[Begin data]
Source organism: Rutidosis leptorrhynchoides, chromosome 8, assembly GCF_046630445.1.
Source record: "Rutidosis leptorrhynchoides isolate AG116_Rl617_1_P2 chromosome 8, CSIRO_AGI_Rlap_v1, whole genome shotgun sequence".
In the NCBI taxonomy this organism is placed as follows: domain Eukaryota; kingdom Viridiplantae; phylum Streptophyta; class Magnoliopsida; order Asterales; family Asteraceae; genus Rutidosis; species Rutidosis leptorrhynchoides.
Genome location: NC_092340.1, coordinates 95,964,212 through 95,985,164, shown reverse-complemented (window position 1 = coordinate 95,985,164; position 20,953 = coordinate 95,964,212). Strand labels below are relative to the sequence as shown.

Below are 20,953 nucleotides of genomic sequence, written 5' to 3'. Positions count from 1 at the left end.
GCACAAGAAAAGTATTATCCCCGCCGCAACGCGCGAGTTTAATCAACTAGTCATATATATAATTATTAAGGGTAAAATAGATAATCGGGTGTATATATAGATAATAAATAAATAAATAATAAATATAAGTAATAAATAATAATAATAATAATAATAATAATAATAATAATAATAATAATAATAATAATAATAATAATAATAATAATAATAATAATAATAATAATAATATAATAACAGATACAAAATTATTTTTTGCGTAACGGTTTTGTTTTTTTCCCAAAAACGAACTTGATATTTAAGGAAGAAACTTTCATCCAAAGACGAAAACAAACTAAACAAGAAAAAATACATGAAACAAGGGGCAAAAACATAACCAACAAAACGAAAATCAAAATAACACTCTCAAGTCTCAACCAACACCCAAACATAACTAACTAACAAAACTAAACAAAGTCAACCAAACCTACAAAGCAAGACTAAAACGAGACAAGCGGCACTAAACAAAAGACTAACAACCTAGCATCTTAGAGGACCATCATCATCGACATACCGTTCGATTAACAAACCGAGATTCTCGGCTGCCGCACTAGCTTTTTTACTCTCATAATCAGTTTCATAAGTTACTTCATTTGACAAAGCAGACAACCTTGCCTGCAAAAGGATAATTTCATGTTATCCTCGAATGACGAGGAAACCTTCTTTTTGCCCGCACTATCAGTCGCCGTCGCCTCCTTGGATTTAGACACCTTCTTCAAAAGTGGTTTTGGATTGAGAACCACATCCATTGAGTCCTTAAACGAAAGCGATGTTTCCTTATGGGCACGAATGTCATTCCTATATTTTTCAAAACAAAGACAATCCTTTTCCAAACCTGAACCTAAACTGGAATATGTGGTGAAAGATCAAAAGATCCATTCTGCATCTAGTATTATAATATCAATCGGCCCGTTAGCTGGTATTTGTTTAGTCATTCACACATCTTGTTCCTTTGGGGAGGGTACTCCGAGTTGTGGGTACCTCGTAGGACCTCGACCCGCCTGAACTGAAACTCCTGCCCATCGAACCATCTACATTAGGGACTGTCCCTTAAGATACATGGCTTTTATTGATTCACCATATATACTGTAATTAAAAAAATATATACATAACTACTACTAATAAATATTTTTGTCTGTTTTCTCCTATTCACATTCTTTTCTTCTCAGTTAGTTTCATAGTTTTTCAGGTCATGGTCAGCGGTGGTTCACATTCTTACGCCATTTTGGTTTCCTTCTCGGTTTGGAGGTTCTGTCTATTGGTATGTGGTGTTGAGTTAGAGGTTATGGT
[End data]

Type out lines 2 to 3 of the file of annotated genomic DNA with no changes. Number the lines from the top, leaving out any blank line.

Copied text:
Source record: "Rutidosis leptorrhynchoides isolate AG116_Rl617_1_P2 chromosome 8, CSIRO_AGI_Rlap_v1, whole genome shotgun sequence".
In the NCBI taxonomy this organism is placed as follows: domain Eukaryota; kingdom Viridiplantae; phylum Streptophyta; class Magnoliopsida; order Asterales; family Asteraceae; genus Rutidosis; species Rutidosis leptorrhynchoides.